*My principle, Stephen Whiffin, often refers to the “Blurring of lines between living and learning,” and it is from this quote that the title of this post comes from. If I were to sum this post up on Twitter I’d say, (in 140 characters), “Although we share different things in different places, we are who we are, and slowly our online identity is becoming a fabric of our being.”
Here is a photo of me in my Twitter hat. That’s George Couros behind me, ‘photo bombing’ me. This was at the ConnectedCa Conference a few weeks back, and the photo was taken by Elisa Carlson, @EMSCarlson on Twitter. This is what she said in the accompanying tweet:
Here is the thing I wonder about… why is it ok for us to wear name brands like Nike and Helly Hansen, but not our own names? What’s wrong with ‘Product Me’? Which I happen to think is much better than ‘Product You‘. Yet even as I write this, I can’t help but feel that it sounds narcissistic and so perhaps ‘product me’ is the wrong approach to understanding this aspect of identity? The point is that we are sharing more and more of ourselves online and that ‘person’ that we share online is becoming a bigger & bigger part of who we really are. You have to go online to read this, to learn about what I’m pondering and what I think is worthy of reflecting on and choosing to share publicly. You will ultimately know more about my thoughts on identity than most people I know and converse with face-to-face.
And now, more than ever, I’ve had my digital and physical contexts merge.
I had the privilege of meeting Alan Levine last week. I’ve known him for a few years, but we had never met face-to-face before a twitter conversation led me to the realization that he was in town. We quite literally fell into conversation like two old friends that were re-connecting. In our conversation, we talked about “schools, identity, & stuff we can’t tweet”.
And it wasn’t so much about ‘stuff we can’t tweet’ as it was about what we choose to/not to tweet. One example I gave is that I really like Texas Hold’em poker. Now that’s not a secret, I’ve even blogged about it once, but I choose not to make that part of my regular online conversations. And the fact is that I’m far more chronic about reading blogs than playing poker, much to the chagrin of my friends whom are waiting for my inaugural home game after my return from China (10 months ago).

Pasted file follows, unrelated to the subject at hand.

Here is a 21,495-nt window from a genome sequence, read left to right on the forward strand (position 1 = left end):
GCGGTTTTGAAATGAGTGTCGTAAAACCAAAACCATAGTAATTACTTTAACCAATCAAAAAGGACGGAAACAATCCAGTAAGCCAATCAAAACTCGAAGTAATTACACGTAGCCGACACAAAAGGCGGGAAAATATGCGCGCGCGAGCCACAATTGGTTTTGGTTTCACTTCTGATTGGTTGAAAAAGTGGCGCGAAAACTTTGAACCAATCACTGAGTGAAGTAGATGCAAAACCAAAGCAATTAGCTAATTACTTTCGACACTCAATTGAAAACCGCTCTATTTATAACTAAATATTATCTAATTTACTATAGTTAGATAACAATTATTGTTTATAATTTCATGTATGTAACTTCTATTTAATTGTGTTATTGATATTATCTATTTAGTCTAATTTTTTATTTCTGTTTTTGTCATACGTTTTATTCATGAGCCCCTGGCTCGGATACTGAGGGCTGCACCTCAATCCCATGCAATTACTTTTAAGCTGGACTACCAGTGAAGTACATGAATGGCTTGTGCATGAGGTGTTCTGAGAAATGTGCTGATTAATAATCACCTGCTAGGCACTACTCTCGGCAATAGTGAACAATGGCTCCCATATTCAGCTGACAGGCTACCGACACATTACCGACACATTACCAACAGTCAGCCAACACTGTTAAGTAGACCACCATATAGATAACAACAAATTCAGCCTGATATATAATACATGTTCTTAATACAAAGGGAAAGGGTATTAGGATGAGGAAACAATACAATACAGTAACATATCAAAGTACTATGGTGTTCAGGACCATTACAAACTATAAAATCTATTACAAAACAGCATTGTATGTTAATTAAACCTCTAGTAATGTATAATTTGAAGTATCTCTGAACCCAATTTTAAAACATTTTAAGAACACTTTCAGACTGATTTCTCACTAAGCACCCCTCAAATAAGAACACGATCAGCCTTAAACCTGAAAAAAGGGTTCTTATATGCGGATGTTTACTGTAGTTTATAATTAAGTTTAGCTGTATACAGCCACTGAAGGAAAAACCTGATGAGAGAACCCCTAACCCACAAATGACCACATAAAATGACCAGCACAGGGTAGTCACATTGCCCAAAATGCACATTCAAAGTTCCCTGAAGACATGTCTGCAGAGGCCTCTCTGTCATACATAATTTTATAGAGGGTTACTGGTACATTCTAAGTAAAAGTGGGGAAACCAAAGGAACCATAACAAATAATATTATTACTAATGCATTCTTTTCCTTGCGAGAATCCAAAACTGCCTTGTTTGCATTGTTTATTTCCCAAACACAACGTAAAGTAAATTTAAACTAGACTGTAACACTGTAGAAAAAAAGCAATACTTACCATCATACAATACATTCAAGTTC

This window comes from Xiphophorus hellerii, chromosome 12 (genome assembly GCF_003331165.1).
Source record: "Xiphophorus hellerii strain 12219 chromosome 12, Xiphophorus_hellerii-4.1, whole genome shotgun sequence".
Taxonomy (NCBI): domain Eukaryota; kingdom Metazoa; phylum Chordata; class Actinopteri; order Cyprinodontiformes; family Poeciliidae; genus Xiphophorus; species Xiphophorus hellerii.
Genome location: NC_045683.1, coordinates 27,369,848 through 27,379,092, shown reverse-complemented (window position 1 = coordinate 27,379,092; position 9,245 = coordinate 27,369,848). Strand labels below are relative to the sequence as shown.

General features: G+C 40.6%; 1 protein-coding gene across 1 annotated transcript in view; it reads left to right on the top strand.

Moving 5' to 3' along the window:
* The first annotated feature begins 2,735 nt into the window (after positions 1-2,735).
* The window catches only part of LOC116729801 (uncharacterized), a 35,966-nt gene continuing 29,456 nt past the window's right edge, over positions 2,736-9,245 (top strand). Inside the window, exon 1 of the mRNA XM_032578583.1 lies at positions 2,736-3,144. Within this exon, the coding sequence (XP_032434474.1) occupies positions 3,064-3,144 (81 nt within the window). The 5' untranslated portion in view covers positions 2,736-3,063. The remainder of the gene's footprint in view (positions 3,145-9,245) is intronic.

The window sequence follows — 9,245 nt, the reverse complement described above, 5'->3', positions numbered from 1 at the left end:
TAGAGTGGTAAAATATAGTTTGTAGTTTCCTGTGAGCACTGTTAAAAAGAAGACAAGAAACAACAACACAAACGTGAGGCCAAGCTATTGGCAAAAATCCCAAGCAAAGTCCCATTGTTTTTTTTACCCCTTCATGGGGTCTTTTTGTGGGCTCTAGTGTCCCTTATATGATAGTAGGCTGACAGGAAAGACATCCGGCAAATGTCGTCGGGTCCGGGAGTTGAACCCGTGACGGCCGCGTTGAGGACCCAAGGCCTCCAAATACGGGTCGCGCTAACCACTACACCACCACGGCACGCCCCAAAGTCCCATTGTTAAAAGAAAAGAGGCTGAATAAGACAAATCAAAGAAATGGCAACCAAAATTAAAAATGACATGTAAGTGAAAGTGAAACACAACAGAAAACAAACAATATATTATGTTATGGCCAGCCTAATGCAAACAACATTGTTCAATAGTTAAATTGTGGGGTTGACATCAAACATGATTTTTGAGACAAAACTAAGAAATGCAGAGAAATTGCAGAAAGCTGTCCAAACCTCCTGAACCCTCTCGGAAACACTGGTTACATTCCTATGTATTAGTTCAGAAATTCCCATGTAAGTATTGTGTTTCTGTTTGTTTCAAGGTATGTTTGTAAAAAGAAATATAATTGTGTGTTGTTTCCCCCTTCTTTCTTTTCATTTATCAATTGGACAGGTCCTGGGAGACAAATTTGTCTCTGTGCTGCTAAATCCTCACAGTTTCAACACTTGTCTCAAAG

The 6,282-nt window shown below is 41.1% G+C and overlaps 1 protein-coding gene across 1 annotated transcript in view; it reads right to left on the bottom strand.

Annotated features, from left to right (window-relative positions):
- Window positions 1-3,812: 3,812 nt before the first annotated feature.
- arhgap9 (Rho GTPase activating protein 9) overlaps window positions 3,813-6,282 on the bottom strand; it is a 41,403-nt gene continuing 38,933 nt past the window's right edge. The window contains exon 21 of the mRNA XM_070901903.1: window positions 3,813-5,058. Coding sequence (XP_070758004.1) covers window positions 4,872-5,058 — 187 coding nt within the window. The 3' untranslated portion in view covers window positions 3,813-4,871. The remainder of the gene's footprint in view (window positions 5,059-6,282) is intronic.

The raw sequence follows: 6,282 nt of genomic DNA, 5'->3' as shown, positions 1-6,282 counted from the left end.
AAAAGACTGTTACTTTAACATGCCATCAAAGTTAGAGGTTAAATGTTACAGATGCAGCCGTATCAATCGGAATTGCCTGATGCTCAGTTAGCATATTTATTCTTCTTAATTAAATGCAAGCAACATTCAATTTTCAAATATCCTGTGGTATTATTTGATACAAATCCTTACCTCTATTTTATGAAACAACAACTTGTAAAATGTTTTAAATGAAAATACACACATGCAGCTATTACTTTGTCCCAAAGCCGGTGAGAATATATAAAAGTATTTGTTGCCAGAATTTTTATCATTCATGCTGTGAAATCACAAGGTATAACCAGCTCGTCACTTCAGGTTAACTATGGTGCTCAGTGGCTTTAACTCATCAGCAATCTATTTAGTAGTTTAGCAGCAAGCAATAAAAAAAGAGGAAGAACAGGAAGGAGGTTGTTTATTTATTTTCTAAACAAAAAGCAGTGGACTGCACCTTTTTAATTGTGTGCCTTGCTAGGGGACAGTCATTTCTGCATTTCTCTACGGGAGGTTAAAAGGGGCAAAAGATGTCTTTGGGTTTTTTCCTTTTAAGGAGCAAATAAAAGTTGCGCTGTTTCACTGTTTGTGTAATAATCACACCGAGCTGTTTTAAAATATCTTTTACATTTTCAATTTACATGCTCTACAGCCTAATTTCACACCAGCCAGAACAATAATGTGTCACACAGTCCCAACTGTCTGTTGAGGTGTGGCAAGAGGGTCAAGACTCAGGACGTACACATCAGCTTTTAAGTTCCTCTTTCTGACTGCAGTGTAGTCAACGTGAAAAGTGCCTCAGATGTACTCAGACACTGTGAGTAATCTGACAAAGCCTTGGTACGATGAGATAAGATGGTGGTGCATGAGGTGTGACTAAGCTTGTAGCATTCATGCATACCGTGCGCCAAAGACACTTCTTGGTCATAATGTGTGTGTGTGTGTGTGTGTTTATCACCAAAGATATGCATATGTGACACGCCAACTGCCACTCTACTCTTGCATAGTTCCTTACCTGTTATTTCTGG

I contextualize my online conversations much like I do face-to-face conversations. This blog space allows me to say more than, “Although we share different things in different places, we are who we are, and slowly our online identity is becoming a fabric of our being.” …which I can and did say in a tweet. I choose the message length, language, voice, and content based on the context, the medium. I don’t want to share my tweets in Facebook where I’ll spam my family’s timelines with educational links. I use different hashtags in Twitter for different kinds of resources. I don’t usually sit with face-to-face friends and talk about Blurring Identity Lines. That’s why I hated Google Buzz, because it took all my conversations from different contexts and smushed them together in one place.
Yet it is getting harder and harder to separate my online and physical world identities. For one thing, my definition of friendship has drastically shifted over the past few years… and I’m not just talking about Facebook’s idea of friendship, I’m talking about real concrete, salt-of-the-earth and down-to-earth friendships. As I recently said, “The lines between ‘digital’ vs ‘in-real-life’ friendship have truly blurred for me over the past 7 years. Geography is no longer a barrier to friendship.”
A great example of this came up when both Alan and I realized that a mutual friend, whom we both have never met face-to-face, had influenced and affected us deeply, although in completely different ways. Claudia Ceraso lives in Argentina, but she also inhabits a digital geography where both Alan and I have had digitally connected experiences with her. Those experiences can be as meaningful as a visit to the local coffee shop with a dear friend.
A day after meeting Alan, Claudia found out via twitter that Alan and I had met.
Alan and I sat in a pub in Vancouver, at our first face-to-face meeting, reminiscing about another friend that neither of us have met face-to-face… The lines are indeed blurring.
So, is my @datruss hat taking this social media thing too far? Or is it more an expression of me as a blended identity? Rodd Lucier already had @thecleversheep on his hat, and Zoe Branigan-Pipe went shopping for her very own @zbpipe hat while we were in Calgary… It isn’t nearly as much about social media as it is about our ‘whole’ identity.